I certainly believed this line of reasoning for many years. A favorite anecdote in sermons is that of a non-believer being driven by his or her overwhelming feeling of guilt to the forgiveness of Christ. What makes this powerful is that guilt is real, undeniable, and impacts everyone. If it is evidence for Christianity, then indeed one should pay attention.

But is it really evidence for Christianity? Is the argument sound? As I Christian I did not really think to question it; I knew what I wanted to believe and since it supported my beliefs I was happy to include it in my reasons for belief. Now, however, I only want reasons that hold water, and I fear this one does not. Here are the problems I see with it.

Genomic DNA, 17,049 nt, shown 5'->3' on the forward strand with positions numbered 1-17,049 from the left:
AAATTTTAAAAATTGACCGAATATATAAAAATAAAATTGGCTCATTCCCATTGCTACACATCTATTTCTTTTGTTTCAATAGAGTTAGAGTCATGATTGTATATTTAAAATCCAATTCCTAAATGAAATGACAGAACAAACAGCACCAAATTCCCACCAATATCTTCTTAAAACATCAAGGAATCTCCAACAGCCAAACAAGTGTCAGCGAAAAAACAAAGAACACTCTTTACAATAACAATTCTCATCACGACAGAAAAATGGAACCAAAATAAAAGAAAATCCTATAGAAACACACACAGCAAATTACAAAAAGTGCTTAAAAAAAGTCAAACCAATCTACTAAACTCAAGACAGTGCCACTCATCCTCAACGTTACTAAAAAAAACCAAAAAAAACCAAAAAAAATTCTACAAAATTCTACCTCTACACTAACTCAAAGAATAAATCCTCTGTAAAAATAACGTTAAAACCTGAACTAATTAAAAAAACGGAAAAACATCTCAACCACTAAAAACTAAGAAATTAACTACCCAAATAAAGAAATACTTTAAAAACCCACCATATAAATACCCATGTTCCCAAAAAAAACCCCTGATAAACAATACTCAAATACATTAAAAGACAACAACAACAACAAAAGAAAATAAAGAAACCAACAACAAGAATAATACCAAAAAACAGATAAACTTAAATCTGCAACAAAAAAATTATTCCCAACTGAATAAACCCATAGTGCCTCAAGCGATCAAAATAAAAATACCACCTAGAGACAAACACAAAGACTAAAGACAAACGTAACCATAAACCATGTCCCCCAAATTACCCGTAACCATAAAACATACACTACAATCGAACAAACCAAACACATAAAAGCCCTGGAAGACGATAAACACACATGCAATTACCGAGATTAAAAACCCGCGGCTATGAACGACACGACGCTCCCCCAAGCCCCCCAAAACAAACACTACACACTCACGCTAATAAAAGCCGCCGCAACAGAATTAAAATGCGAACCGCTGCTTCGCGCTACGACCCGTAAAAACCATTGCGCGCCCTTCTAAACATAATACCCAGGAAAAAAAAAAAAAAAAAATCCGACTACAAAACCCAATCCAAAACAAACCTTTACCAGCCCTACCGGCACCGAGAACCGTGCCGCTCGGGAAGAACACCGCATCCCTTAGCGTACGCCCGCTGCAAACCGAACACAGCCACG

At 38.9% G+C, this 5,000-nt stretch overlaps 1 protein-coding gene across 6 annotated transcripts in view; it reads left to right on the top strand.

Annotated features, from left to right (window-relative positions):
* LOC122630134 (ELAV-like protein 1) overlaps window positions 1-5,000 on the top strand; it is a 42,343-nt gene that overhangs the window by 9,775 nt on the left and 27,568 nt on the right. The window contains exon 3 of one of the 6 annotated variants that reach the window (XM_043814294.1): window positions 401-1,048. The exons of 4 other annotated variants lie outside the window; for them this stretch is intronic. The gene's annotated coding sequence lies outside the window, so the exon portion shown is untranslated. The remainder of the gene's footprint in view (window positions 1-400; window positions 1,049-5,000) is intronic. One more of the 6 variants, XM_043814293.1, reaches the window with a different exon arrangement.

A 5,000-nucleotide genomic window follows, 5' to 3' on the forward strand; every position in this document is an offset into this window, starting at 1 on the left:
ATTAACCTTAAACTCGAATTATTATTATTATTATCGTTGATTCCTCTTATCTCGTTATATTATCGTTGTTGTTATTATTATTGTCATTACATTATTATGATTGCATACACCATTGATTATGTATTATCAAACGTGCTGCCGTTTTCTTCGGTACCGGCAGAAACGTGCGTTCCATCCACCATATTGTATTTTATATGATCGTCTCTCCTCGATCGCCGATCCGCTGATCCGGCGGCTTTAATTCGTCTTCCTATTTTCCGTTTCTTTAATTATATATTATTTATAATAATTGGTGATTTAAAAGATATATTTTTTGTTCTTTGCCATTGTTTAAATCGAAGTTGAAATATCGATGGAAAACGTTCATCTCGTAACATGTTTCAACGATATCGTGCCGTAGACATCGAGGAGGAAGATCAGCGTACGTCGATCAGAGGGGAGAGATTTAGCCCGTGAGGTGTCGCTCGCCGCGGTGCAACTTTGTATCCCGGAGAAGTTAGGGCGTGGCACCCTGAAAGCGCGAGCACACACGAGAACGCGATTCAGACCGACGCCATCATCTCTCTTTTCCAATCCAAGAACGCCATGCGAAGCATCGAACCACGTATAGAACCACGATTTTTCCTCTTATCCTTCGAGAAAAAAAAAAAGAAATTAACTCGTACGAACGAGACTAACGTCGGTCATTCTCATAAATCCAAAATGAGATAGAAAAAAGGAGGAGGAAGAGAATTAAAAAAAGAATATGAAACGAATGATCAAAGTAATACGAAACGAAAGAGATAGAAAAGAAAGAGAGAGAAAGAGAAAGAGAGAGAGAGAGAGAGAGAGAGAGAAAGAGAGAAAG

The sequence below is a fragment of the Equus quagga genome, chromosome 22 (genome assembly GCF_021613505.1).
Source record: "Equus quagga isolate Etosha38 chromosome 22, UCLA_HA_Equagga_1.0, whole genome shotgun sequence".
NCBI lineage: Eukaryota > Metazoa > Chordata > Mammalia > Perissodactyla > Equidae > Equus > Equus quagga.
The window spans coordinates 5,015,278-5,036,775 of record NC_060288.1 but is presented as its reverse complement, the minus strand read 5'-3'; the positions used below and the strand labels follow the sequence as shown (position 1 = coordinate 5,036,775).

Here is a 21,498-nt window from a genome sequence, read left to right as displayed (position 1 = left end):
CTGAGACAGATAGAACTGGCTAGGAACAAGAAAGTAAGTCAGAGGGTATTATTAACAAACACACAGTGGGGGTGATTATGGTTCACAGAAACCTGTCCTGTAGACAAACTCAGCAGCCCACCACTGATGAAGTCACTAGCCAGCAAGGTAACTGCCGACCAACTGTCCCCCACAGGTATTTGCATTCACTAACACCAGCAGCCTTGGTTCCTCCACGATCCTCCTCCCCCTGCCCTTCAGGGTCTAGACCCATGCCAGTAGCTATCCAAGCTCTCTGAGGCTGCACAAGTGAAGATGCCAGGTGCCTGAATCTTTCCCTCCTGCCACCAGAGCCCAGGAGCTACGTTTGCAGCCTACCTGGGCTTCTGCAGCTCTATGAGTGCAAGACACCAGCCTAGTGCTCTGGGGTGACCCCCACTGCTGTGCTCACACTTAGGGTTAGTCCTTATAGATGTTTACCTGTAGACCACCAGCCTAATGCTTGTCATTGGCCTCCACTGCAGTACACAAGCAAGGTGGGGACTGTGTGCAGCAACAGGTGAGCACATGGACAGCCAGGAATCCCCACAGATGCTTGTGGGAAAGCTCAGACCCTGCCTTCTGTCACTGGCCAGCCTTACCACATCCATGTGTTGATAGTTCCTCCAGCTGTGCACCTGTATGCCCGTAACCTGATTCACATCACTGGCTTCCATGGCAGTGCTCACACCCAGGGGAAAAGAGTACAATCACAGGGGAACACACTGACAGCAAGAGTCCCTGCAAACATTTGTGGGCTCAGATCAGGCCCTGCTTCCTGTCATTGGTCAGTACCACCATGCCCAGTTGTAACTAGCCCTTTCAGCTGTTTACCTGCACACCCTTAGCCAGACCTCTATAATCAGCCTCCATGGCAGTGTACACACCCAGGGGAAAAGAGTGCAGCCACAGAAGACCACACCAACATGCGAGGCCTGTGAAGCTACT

First, is it really evidence of a God-instilled moral code? As described in the Wikipedia article, "Guilt is an affective state in which one experiences conflict at having done something that one believes one should not have done." So guilt is evidence of internal conflict, of failing to meet one's own expectations. This conflict need not be between one's actions and God's laws. Rather, our moral expectations of ourselves can easily have purely natural sources. That is, guilt and feelings of right and wrong need not originate in God but are simply a component of our evolution as social beings. (I won't argue that here, but here is a post makes that case: